Florida Keys Travel Guide

Florida Keys Travel Guide

Andrew Hetherington

Located in the tropical southeastern United States, the Florida Keys are a top destination for visitors of all ages—and the drive from Miami to Key W... Read More

Located in the tropical southeastern United States, the Florida Keys are a top destination for visitors of all ages—and the drive from Miami to Key West is one of America’s most iconic road trips. And while you could easily make the journey in a single three-hour trip, that would be missing the point completely. The Overseas Highway, the 113-mile stretch of road—a.k.a. U.S. Route 1—that whisks vacationers from Magic City to the southernmost point in the continental U.S. (quite literally, as there’s a concrete buoy that marks that very spot), is full of charming little towns that you’d probably never find yourself in otherwise.

To truly embrace the diversity of the Florida Keys, it’s best to take your time so that you don’t miss some of the path’s most iconic experiences, like a visit to the undersea park at Key Largo’s John Pennekamp Coral Reef State Park, the chance to feed some hungry tarpon at Robbie’s Marina in Islamorada, watching the sunset at Bahia Honda State Park, and meeting the famous six-toed cats at Ernest Hemingway’s former home.

While it’s Key West that has traditionally received the most attention, that’s been changing in recent years. The Moorings Village & Spa, in Islamorada, and the Little Palm Island Resort & Spa are just two examples of non-Key West–based hotels that offer over-the-top luxury, while the globally inspired Pierre’s and laid-back Lorelei’s are helping to draw more culinary-minded travelers to the Upper Keys.

From food and drink to art and literature, the Florida Keys are a haven for culture vultures—with gorgeous white-sand beaches and ocean views as a backdrop. Travel + Leisure’s Florida Keys travel guide highlights the rich potential in a trip to this gorgeous coastal region.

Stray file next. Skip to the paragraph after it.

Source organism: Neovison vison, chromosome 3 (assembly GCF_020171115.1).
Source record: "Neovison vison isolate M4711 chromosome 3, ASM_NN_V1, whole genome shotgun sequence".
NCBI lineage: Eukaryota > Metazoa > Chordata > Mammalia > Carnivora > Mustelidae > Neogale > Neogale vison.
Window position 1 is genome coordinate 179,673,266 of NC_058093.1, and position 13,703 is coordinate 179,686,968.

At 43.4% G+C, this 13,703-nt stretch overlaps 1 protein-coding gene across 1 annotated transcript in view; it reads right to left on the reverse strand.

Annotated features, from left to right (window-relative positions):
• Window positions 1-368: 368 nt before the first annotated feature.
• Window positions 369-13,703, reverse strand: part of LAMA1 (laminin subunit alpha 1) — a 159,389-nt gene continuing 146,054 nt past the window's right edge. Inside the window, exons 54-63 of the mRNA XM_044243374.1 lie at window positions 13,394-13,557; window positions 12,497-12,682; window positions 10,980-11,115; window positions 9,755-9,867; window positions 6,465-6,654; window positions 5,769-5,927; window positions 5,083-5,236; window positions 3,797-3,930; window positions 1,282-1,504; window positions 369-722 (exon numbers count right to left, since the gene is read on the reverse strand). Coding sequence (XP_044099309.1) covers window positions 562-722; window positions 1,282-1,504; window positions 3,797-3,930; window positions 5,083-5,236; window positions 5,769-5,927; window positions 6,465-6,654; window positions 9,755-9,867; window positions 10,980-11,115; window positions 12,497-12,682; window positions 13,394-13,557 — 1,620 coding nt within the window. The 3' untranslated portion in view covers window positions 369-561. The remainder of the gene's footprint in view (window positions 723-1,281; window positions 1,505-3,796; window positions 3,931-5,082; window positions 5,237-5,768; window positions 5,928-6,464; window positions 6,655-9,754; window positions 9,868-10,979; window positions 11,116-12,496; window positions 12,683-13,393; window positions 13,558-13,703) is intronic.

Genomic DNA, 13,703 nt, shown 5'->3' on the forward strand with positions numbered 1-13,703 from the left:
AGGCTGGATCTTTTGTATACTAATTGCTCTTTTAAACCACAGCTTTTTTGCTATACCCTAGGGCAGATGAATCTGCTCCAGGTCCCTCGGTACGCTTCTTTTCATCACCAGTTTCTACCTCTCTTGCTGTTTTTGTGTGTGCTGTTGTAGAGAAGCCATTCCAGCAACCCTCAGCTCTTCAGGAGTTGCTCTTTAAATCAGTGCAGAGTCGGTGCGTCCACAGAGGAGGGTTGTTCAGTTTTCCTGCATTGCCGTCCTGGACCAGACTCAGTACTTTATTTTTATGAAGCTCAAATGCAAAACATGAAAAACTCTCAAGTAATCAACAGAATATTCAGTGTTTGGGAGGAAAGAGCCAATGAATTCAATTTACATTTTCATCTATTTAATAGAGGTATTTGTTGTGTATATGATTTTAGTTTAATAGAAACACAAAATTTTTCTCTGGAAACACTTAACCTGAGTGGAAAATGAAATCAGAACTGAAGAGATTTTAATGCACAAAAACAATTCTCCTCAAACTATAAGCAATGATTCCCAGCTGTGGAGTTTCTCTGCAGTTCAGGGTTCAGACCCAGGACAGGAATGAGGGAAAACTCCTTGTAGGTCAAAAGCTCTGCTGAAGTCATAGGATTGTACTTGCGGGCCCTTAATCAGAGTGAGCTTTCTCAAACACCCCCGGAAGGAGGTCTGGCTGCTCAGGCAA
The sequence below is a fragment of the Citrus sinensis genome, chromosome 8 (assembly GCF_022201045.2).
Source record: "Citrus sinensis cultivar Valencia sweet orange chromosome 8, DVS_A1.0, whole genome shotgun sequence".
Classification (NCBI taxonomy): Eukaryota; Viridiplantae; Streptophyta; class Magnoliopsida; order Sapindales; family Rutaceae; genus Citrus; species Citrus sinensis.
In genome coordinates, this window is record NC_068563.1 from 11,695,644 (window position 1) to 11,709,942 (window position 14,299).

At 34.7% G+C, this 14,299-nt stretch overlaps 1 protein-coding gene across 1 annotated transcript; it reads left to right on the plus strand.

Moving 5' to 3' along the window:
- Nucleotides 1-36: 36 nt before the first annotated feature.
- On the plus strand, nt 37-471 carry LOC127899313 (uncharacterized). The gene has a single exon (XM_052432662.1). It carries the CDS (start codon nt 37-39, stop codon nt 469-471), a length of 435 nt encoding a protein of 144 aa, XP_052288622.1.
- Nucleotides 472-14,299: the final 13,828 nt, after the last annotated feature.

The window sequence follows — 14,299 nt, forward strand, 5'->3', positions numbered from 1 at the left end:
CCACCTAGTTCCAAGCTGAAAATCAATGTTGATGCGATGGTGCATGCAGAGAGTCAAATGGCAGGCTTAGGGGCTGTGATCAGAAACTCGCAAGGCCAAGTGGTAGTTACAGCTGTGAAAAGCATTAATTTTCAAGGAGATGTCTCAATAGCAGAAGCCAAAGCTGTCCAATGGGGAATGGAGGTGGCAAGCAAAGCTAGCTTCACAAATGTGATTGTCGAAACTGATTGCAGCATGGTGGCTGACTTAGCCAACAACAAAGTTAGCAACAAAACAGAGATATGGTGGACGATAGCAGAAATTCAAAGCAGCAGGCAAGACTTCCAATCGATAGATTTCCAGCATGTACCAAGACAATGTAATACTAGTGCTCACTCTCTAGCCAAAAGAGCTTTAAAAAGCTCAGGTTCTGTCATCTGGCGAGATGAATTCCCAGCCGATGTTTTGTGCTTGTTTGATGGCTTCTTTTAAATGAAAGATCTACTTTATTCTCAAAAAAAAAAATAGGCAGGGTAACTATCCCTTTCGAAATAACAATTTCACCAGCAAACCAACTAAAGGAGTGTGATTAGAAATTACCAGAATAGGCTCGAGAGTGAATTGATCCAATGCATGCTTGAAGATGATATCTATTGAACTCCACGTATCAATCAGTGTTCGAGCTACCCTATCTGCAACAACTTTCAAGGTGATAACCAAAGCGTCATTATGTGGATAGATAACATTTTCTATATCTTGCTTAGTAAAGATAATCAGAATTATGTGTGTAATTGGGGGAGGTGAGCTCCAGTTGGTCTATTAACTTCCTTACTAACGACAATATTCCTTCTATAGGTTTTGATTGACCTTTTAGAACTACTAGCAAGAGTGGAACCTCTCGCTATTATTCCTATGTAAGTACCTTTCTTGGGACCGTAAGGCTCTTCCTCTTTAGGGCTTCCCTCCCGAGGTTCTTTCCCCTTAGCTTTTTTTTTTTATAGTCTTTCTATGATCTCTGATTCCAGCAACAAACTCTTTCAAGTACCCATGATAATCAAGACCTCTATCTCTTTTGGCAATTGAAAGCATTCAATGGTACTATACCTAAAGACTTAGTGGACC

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Visit Florida Keys

Best Time To Go

Peak tourist season in the Florida Keys begins in late December, right after the holidays, and the area remains busy through May. The number of visitors drops during the summer months, but for Florida residents and other travelers who don’t mind a bit of humidity, the summer months offer an opportunity to take advantage of thinned-out crowds and better deals on hotels. June 1 to November 30 is officially hurricane season in the Keys, though August, September, and November are the most vulnerable months.

Transportation

Though there are regular shuttle services between both Fort Lauderdale and Miami International Airports and Key West, if you want to see more than just Key West, your best option is to rent a car. Once you arrive in Key West (which is usually the ultimate destination for anyone making the drive), you can get around pretty easily on your own two feet. Visitors who opt to park their vehicles at the town’s Park N Ride Garage (which costs $2 per hour or up to $13 per day) can utilize Key West Transit, the city’s bus system, for free. That same transit system operates between Key West and Marathon, with prices ranging from $2 for a one-way bus ticket around town to $25 for a weeklong pass to get you all around the Keys.

Weather

July is the hottest month, with an average high of 86°F (30°C). January is the coolest month, with an average temperature of 70°F (21°C).

Know Before You Go

The Florida Keys are home to dozens of annual events that have a tendency to attract big crowds and send hotel rates skyrocketing. If you’re planning to attend one of these events, such as Key West’s Fantasy Fest, in October, there’s really no way of getting around the increased tourism. If you’d rather avoid the crowds and price surges, check the Florida Keys Tourism Bureau’s website and plan your dates accordingly.

Language

English

Electric

Type A (two-prong plug) or Type B (three-prong plug)

Currency

U.S. dollar ($)

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